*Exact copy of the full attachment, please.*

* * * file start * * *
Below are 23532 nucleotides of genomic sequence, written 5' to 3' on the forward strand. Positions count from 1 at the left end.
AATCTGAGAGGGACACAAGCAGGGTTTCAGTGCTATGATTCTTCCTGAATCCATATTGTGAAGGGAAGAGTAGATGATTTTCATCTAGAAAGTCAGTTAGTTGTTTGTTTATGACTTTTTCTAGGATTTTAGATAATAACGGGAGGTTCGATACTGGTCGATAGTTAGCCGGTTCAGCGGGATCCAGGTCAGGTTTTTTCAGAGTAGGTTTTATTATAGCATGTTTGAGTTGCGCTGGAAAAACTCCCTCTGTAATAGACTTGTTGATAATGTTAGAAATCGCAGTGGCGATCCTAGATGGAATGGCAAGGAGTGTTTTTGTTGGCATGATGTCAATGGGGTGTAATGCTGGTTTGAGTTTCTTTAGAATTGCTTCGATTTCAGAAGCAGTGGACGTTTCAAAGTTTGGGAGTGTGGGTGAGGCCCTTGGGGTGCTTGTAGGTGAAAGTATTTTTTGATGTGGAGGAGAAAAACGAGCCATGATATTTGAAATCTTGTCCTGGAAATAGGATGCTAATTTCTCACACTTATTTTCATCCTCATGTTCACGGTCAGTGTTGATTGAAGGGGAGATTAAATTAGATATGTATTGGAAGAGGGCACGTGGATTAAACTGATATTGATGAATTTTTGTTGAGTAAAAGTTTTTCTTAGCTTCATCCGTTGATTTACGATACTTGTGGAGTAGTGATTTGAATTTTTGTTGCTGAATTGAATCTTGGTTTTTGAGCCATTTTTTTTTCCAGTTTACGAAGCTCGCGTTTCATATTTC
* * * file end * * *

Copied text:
Below are 23532 nucleotides of genomic sequence, written 5' to 3' on the forward strand. Positions count from 1 at the left end.
AATCTGAGAGGGACACAAGCAGGGTTTCAGTGCTATGATTCTTCCTGAATCCATATTGTGAAGGGAAGAGTAGATGATTTTCATCTAGAAAGTCAGTTAGTTGTTTGTTTATGACTTTTTCTAGGATTTTAGATAATAACGGGAGGTTCGATACTGGTCGATAGTTAGCCGGTTCAGCGGGATCCAGGTCAGGTTTTTTCAGAGTAGGTTTTATTATAGCATGTTTGAGTTGCGCTGGAAAAACTCCCTCTGTAATAGACTTGTTGATAATGTTAGAAATCGCAGTGGCGATCCTAGATGGAATGGCAAGGAGTGTTTTTGTTGGCATGATGTCAATGGGGTGTAATGCTGGTTTGAGTTTCTTTAGAATTGCTTCGATTTCAGAAGCAGTGGACGTTTCAAAGTTTGGGAGTGTGGGTGAGGCCCTTGGGGTGCTTGTAGGTGAAAGTATTTTTTGATGTGGAGGAGAAAAACGAGCCATGATATTTGAAATCTTGTCCTGGAAATAGGATGCTAATTTCTCACACTTATTTTCATCCTCATGTTCACGGTCAGTGTTGATTGAAGGGGAGATTAAATTAGATATGTATTGGAAGAGGGCACGTGGATTAAACTGATATTGATGAATTTTTGTTGAGTAAAAGTTTTTCTTAGCTTCATCCGTTGATTTACGATACTTGTGGAGTAGTGATTTGAATTTTTGTTGCTGAATTGAATCTTGGTTTTTGAGCCATTTTTTTTTCCAGTTTACGAAGCTCGCGTTTCATATTTC